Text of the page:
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|Title:||Sound induced vibration and duct noise control||Authors:||Choy, Yat-sze||Keywords:||Hong Kong Polytechnic University -- Dissertations
Air ducts -- Noise -- Measurement
Air ducts -- Vibration
|Issue Date:||2003||Publisher:||The Hong Kong Polytechnic University||Abstract:||The objective of this project is twofold. One is to understand the full coupling between sound and sound induced vibration, and the other is to see whether such interaction can be utilized for passive duct noise control. The theoretical model consists of a two- dimensional channel partly lined with flexible membranes under tension. The flexible segment responds to grazing incident sound and the induced vibration radiates sound to both upstream, i.e. towards the noise source, and downstream. The upstream radiation forms sound reflection, while the downstream radiation is superimposed with the incident wave to form the transmitted wave. Acoustic energy flux conservation ensures that the transmitted wave is reduced whenever there is sound reflection. One of the main technical objectives is to see how such reflection can be maximized in the low to medium frequency range, a range which is extremely difficult to tackle by means other than the currently expensive active control system. As such lined duct does not change its cross section, there will be no extra pressure drop. In addition, the membrane surface can be flat and air-tight, a feature which gives an important environmental advantage when compared with traditional porous media which trap dusts from the airflow in the duct. In order to prevent the break-out noise, i.e. the acoustic radiation of the membrane to the outside environment, a rigid walled cavity has to be added under the membrane. The system becomes a membrane-cavity system. The full coupling and behaviour of such a system forms the focus of the theoretical investigation. Theoretically, the coupled dynamics of the membrane vibration is solved by the standard Galerkin approach in which the membrane vibration is expressed in terms of the invacuo modes of a simply supported string. This differs from the usual approach of using the cavity modes. The work also distinguishes itself from related studies in that the membrane to air mass ratio is of the order of unity, hence very strong coupling, and that the fluid loading induced on the surface of the membrane external to the cavity is fully taken into account. Detailed analysis shows the behaviour of the membrane under tension and the performance of the system in terms of reflecting low frequency duct noise. It is found that the first two in-vacuo modes of the membrane play a dominant role. The first mode is most effective in reflecting sound, but it is very difficult to excite due to the relative incompressibility of air inside the cavity. The second mode does not involve the change of cavity volume and is therefore easier to excite, but the radiation efficiency is low due to its dipole-like feature. The third and higher order modes are not very receptive to the incoming sound, and they are ineffective in reflecting sound. It is shown that a high tension applied on the membrane promotes the response of the membrane in lower order modes, and the system becomes effective in reflecting sound. The spectra of sound reflection and transmission loss show many peaks at frequencies where sound is almost completely reflected. The performance of the membrane at frequencies between two adjacent peaks can be maintained at a rather high level when appropriate membrane properties are chosen. For a typical example in which the duct height is hand the cavity has a dimension of depth h by length 5h, the system provides over 10dB transmission loss for a frequency band wider than an octave.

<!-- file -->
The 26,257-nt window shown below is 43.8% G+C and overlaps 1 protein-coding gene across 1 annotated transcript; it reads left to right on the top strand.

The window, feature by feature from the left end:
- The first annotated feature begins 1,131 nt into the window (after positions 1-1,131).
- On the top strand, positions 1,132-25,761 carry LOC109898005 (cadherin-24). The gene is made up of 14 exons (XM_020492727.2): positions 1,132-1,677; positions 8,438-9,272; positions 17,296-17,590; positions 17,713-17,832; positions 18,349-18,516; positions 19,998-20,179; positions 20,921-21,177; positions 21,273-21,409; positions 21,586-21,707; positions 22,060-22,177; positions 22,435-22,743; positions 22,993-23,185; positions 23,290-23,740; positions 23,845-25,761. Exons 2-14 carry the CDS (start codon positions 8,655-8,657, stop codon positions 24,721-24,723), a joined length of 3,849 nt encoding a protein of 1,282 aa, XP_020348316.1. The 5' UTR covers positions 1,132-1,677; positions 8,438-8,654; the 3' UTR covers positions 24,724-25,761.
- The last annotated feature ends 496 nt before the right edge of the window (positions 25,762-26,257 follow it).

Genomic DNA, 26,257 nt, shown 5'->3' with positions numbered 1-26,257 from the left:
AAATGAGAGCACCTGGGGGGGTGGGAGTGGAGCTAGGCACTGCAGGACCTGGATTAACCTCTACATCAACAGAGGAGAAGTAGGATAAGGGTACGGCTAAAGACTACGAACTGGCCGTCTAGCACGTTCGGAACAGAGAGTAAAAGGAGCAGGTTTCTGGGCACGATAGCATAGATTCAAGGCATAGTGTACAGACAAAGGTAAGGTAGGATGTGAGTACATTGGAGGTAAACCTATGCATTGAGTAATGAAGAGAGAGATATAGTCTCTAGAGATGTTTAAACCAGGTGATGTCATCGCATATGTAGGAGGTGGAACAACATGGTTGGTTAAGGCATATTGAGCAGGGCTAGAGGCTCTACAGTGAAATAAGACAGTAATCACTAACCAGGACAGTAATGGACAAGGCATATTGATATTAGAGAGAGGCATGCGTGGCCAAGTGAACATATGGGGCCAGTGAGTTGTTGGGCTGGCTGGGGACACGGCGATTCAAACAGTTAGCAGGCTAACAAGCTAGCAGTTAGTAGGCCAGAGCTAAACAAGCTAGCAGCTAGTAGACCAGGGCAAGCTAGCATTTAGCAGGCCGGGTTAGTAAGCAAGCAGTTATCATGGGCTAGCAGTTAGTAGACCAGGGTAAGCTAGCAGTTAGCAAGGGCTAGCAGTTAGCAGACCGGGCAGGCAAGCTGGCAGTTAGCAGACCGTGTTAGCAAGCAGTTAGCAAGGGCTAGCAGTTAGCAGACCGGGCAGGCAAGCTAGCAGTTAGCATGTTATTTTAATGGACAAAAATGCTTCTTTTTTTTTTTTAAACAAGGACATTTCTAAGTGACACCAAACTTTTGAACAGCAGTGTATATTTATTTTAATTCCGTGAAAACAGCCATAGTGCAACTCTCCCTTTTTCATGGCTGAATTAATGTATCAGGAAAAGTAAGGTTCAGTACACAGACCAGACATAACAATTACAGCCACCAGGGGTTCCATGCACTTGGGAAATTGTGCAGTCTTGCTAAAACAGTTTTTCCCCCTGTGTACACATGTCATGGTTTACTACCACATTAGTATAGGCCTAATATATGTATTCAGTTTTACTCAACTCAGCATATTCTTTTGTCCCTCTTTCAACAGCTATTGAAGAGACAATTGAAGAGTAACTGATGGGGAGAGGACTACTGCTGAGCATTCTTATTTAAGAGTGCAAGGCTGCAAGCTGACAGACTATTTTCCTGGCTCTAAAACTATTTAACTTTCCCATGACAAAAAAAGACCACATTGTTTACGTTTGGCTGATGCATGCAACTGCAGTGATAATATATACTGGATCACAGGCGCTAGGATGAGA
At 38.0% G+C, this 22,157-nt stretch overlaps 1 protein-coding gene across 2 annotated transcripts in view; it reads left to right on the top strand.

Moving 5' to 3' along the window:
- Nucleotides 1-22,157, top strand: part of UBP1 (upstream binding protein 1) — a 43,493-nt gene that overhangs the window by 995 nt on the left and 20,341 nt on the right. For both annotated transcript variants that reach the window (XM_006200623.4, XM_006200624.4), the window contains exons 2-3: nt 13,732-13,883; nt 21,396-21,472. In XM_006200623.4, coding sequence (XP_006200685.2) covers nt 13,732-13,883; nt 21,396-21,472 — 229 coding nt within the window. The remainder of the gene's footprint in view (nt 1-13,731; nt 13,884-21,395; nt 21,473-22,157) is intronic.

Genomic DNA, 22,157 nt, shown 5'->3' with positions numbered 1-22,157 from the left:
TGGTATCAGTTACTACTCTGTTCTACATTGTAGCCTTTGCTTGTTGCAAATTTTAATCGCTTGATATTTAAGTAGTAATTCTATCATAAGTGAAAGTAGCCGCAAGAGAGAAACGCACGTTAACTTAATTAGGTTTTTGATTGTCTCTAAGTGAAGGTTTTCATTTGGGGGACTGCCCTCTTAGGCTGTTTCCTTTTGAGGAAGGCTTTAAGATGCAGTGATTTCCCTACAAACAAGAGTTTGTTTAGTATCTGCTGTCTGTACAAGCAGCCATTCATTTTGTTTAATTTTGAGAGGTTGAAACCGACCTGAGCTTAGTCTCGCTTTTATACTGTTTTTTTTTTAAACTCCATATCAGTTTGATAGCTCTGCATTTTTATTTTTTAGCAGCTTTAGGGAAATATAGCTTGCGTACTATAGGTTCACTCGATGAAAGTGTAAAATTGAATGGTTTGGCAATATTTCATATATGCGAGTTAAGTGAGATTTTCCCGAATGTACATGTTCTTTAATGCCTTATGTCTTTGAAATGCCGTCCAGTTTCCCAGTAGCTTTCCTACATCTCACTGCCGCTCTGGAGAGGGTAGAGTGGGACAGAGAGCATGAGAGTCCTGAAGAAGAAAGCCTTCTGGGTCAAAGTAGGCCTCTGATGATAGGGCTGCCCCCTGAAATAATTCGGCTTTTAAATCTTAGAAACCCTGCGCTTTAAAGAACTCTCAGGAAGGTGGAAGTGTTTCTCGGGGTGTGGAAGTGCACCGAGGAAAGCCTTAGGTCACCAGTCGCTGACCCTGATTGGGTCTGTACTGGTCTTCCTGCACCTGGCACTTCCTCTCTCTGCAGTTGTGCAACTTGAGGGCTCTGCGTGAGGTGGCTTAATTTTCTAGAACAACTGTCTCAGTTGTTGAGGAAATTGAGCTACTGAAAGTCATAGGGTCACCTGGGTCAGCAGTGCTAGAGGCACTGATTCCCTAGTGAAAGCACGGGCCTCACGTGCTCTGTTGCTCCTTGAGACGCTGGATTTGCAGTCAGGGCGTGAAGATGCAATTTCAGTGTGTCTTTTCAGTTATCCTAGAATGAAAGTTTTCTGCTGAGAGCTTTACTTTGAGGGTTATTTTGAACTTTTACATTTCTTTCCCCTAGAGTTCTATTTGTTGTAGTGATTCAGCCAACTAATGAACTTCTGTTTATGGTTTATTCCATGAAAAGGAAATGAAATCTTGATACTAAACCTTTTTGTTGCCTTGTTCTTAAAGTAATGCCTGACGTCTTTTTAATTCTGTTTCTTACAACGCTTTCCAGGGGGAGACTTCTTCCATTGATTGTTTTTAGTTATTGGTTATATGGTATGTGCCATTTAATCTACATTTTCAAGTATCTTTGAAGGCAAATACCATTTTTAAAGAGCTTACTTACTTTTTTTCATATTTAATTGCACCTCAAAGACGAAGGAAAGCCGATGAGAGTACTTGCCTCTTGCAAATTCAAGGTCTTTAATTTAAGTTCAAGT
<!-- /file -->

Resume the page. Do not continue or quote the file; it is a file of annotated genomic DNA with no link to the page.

All theoretical results are validated by experiments. The test rig consists of a versatile tensile gear to adjust the membrane tension, and an efficient Labview code which controls both noise generation and data acquisition via DA and AD cards. The fourmicrophone, two-load method is used for the transmission loss measurement. Detailed analysis is carried out to understand the sound energy loss in a system without any deliberate design of damping element. Typically, a 10% to 30% loss is encountered and part of these is attributed to the normal friction on the duct walls. The existence of an optimal tension is proved experimentally. For the typical configuration of h by 5h cavity, the optimal tension is found to be around 3/4 of the atmospheric pressure times the duct cross section. This is within but close to the elastic limit of normal metal foils. Practical problems such as possible molecular relaxation, acoustic fatigue and flow-induced membrane instability are discussed. The conclusion is that all predictions are validated despite some uncertainties occurring in the test rigs, and that the cavity backed membranes can indeed provide an alternative engineering solution for low frequency duct noise problems. The project goes further to see how the required cavity volume can be minimized by filling a low-impedance gas like helium. The result shows that the wave reflection capability of a shallow cavity is substantially enhanced. This feature may become very useful in engineering applications with very limited sideway space. Both theoretical prediction and experimental validation are conducted. Initial studies are also conducted on the use of different tensions on the membranes on the two sides of a two-dimensional channel, and four membranes installed on four sides of a realistic duct. Stopband with very high transmission loss is found for four membranes with equal tensions.
|Description:||xix, 150 leaves : ill. ; 30 cm.
PolyU Library Call No.: [THS] LG51 .H577P ME 2003 Choy
|URI:||http://hdl.handle.net/10397/3594||Rights:||All rights reserved.|
|Appears in Collections:||Thesis|
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